Angela Chen: Work hard, play harder
When I was six years old, my eager parents signed me up for private violin lessons to my absolute dismay. Under their pressure, I would trudge through my early musical career for the next four years or so — tears and tantrums included — until one day in the fifth grade, it wasn’t my parents pushing me anymore.
That day was instrument-sampling day for elementary band and orchestra, and my whole class had heard me play a piece from private lessons. They fell silent and turned their 10-year-old heads to me in awe, upon which I uncovered a pleasant surprise: I was actually good! I was the best in the room and the center of attention. That day, I tasted power and I bathed in pride. And I clung to it — though I could’ve spared myself by letting go.
For the years to come, this pride became my devil disguised as innocent passion. I thrived in my modest middle school orchestra program, steadily inflating my ego as I embraced my reputation as a musical superior. Without knowing it, I fell in love with the idea of being good at something, the meaningless glory of sitting at the front of the orchestra, the dangerous reputation of being unbeatable and untouchable — the best.
Thus, by the time I entered my high school orchestra program, one of the most awarded and competitive in the nation, I put my self-worth up for grabs, along with the title I’d been taking for granted. To my surprise, there were students who had been taking lessons for even longer than I had. They had more expensive teachers and even more expensive instruments, and they had their eye on the same fame that I didn’t know I would have to fight for.
But all of this only made me hungrier to remain at the top. After all those years of being the best, I wasn’t ready to be anyone else, and I didn’t know that I could. When I came up second, I lost my self-worth but not my pride. I practiced harder and harder, all the while claiming that I did so out of passion. But I walked to orchestra with dread each day, secretly making enemies with my competitor and, not-so-secretly, with myself.
Deep down, I knew that I did not enjoy what I did, because when I did come up first — when I finally regained my reputation and worthiness — I stopped practicing. Needing no more than a title to feed my ego, I was happiest when completing the bare minimum: sitting in my precious first-row seat and creating a mere impression of fine musicianship.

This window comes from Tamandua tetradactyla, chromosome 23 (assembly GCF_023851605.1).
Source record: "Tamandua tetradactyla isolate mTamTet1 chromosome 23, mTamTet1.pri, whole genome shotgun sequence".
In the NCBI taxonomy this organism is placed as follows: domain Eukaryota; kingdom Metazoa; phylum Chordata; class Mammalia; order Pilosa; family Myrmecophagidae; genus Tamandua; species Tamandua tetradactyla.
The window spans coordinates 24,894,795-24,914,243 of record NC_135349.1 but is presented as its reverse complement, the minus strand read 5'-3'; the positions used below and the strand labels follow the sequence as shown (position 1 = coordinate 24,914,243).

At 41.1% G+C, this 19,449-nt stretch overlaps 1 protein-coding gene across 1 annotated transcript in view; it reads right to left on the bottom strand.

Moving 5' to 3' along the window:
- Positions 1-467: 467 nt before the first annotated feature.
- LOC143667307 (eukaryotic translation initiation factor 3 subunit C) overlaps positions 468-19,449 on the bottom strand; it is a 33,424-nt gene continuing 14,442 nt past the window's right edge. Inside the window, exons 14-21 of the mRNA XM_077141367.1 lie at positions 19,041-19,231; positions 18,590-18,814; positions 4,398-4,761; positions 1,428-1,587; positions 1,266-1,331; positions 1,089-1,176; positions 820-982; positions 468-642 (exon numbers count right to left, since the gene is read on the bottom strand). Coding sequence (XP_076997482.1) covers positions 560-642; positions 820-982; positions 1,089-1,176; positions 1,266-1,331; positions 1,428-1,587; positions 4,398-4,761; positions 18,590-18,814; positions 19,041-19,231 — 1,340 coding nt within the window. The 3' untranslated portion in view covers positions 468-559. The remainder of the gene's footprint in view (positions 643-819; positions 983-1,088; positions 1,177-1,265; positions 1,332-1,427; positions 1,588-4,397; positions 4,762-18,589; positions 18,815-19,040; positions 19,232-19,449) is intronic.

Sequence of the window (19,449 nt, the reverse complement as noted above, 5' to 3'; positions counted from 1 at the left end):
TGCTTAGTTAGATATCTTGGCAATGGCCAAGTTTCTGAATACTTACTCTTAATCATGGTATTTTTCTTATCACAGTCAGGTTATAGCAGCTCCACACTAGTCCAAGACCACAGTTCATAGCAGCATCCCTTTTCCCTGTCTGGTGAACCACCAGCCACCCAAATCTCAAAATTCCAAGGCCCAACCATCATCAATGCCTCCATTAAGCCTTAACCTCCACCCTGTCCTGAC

In this way, I hovered around the top of the ridiculous orchestral hierarchy for four years, wondering how someone could simultaneously be so egotistic and so, so insecure. When I graduated high school, I was relieved to leave behind the competition anxiety that had steadily crept to each area of my life.
But I could not graduate my pride.
Following months of severe lack of practice, I was placed at the rear of the Campus Symphony Orchestra at the University of Michigan. Ashamed of the “downgrade” and even more so of still caring, I quit and cast my violin aside.
Since then, I’ve touched my instrument less than a handful of times, often forgetting, even refusing, to play in fear of the unfulfilling memories we’ve shared. It seems strange to me that this hollow wooden specimen and the even hollower reputation it brought me had defined me for so long, when it took only a year for me to find stability otherwise.
And perhaps that’s why it took me so long to realize how much I’ve missed being a violinist. So today, sitting alone in the lethargic heat of my summer apartment, I did something I almost swore I’d never do again — I played it. The act felt faraway and foreign, and there was no use in denying it: I was no longer the best, if I ever was. But I’d become so tired of demanding this of myself and so glad I’d been freed from it, that at last, I was no longer bothered. Instead, I was my new fingers — rough calluses gone, rejuvenated, raw.
Yet, it shocked me just how familiar each movement felt. While my skills had undoubtedly rusted, there remained a certain authority with which my fingers commanded the strings and a striking ease with which they danced about them — albeit only a fraction of their former speed. Reciting old pieces by memory from the safety of my new bedroom, I felt unexpectedly at peace, and it dawned on me.
For years, my long hours of practice had been so clouded by critique and competition that I’d been blinded to the essence of it all. While my toil and title alike are long gone, there is greater glory in what is preserved: how much I’ve learned about music and how its every motion and emotion has forever shaped me into a musician.
This time, I was not practicing for an audition or a concert, not priming myself for scrutiny or judgment. This time, I was playing for none other than myself, because there would be no one there to listen.
And with that, I felt awakened, like everything I’ve ever done for the wrong reason came crashing down on my door. Wondering how I’d been ready to leave behind so innate and permanent a part of me for an image so transient and trivial, I realized that for the first time, I was playing violin for fun.
But it won’t be the last.
Angela Chen can be reached at email@example.com